This was originally published in The Wire in 1999, in their EPIPHANIES section. RIP Cecil T 1929-2018
It began in 1977, at second-hand: I knew before I heard a note of it that I’d love Cecil Taylor’s music. In a jazz encyclopaedia I’d already read of a pianist “zipping and unzipping the keyboard” — but first contact came from a sideways leap out of bent chartpop. Across Bowie’s Aladdin Sane, Mike Garson’s cocktail piano clichés mutate towards cancerous splinters, which rock reviewer Charles Shaar Murray approvingly compared to Taylor. I needed to know more.
Three things I wrote recently (a catalogue essay and two reviews). Silence is an Irish film, about sound and memory (and between the lines a reflection on the work of John Cage). Michael and Cornelius Cardew, father and son, were a potter and a composer respectively: this (PDF: scroll to p.5) was for the catalogue to the Crafts Council’s Sound Matters exhibition. And this is the teaser for the piece I wrote about post-war electronic music in Eastern Europe, though you’ll have to buy issue 86 of Eye magazine to read the whole thing. All three pieces somewhat hover round the tradition of the graphic score (pictured: Boguslaw Schaeffer’s PR I VIII), which has been all over the place recently: if I were a better journalist, I’d have got in early on this little flurry of trendiness, and then maybe some of the discussion would have been better also haha.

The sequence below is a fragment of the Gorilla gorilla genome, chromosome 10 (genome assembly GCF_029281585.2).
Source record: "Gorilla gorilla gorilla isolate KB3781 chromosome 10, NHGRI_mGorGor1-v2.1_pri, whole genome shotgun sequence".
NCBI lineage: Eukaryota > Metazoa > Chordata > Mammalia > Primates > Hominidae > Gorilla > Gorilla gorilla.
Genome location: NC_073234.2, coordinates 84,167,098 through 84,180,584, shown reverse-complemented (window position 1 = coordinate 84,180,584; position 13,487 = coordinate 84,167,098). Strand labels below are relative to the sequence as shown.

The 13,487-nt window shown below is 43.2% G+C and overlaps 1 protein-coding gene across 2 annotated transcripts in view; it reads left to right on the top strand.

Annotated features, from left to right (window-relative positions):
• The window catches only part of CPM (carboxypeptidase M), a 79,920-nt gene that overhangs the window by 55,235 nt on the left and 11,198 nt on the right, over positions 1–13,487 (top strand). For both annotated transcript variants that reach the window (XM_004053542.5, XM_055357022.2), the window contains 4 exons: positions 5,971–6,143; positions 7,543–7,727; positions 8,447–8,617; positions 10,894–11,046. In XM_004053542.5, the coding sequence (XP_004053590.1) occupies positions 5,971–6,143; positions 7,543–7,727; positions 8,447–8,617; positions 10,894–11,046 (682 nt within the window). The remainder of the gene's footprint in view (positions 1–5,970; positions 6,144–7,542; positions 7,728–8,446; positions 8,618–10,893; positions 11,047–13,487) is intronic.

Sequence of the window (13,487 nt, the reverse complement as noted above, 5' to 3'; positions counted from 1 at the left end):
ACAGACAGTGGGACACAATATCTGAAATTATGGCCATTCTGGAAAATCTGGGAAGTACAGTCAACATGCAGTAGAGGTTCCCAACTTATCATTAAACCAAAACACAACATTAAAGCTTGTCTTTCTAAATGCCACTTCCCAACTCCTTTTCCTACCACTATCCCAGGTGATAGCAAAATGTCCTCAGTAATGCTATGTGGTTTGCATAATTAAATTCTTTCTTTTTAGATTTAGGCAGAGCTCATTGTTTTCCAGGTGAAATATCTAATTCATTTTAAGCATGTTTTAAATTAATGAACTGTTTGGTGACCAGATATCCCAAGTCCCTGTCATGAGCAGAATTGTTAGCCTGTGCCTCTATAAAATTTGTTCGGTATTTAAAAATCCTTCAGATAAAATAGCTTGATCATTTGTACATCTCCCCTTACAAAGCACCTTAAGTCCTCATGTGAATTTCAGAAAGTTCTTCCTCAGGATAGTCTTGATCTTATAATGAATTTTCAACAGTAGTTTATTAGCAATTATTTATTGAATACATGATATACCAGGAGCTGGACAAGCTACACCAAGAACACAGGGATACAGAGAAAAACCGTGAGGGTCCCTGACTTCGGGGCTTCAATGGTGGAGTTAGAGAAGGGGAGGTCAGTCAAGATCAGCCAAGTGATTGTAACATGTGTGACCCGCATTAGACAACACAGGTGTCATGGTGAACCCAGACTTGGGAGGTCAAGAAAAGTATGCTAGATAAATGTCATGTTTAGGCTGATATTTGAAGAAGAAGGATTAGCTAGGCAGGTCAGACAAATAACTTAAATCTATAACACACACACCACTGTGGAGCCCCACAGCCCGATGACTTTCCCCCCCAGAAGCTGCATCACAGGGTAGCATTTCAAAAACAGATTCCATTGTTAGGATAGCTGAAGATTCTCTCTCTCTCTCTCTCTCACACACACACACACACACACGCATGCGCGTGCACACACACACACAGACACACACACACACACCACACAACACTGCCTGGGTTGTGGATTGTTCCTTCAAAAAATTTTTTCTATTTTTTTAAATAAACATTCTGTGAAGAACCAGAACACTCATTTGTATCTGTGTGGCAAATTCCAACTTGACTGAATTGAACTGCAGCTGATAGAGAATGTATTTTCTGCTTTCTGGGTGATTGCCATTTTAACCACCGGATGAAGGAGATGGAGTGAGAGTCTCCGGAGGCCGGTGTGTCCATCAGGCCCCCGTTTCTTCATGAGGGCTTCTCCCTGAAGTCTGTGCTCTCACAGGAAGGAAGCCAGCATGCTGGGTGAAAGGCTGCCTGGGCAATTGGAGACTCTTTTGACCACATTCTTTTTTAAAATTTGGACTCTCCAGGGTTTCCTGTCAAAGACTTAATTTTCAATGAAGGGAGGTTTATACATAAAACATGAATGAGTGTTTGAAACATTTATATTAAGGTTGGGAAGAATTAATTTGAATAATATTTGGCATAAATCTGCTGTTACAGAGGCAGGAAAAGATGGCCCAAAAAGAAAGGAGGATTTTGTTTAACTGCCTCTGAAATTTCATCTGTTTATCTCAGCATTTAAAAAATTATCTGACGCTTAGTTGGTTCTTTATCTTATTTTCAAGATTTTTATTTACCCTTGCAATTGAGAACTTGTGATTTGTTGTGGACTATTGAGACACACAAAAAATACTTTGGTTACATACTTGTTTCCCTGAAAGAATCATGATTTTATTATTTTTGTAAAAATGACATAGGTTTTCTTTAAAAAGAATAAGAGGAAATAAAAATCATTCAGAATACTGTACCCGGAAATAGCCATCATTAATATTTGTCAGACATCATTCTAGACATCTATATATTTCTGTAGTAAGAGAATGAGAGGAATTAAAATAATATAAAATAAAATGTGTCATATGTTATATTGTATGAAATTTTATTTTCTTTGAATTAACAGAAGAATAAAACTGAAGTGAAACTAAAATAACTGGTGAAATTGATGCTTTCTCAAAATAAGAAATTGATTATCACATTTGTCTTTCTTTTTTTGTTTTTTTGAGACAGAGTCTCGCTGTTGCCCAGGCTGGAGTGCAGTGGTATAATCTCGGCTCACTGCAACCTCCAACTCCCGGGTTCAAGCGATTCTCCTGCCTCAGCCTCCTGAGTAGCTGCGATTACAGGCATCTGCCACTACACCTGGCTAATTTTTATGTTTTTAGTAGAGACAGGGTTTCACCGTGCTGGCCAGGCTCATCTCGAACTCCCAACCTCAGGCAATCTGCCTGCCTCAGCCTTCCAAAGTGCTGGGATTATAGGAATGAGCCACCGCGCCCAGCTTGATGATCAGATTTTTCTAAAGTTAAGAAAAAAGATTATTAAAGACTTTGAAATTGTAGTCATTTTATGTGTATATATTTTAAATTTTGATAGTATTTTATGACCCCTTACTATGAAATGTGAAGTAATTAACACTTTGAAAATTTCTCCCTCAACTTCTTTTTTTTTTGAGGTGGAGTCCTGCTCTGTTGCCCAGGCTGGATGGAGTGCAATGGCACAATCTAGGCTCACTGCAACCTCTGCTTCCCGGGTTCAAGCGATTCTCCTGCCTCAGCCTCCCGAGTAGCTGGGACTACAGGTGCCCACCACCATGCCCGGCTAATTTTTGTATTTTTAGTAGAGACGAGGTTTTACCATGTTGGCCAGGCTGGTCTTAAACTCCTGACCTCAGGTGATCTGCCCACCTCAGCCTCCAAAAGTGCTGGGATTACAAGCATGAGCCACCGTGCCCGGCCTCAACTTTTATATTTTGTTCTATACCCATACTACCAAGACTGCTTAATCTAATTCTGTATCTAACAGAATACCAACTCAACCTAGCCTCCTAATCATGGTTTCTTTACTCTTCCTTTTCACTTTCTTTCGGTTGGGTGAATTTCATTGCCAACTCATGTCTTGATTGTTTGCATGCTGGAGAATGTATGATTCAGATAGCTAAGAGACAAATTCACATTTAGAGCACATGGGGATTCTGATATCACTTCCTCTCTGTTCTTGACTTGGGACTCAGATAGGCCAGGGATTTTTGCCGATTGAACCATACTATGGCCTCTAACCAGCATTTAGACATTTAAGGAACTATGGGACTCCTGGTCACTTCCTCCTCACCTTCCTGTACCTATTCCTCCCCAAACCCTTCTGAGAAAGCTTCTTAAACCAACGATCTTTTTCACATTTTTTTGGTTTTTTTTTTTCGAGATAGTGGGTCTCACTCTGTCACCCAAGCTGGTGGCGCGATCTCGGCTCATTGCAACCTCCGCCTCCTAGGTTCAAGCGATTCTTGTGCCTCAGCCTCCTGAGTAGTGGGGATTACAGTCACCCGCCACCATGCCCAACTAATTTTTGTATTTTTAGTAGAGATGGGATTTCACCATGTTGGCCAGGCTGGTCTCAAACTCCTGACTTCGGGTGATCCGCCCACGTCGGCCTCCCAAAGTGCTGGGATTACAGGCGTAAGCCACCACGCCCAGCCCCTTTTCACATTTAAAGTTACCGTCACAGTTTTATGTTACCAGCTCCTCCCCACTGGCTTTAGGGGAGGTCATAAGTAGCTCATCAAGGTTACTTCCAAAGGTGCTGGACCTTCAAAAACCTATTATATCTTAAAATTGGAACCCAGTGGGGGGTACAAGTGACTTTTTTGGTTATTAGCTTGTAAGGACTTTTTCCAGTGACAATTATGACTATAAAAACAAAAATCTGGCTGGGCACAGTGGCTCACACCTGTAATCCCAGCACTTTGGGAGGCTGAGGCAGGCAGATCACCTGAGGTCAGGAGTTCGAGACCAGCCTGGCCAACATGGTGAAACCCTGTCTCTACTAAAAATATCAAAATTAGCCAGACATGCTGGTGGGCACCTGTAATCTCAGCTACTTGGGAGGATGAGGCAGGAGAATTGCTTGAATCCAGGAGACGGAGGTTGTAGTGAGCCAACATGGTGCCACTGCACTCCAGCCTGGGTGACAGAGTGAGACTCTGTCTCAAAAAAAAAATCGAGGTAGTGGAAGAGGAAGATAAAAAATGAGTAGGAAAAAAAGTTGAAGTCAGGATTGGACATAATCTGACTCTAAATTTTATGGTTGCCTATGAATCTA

I was also Bob Stanley‘s editorial consultant for Yeah Yeah Yeah, which I loved working on and heartily recommend, even if I seem to have failed to convince him that Def Leppard are tremendous.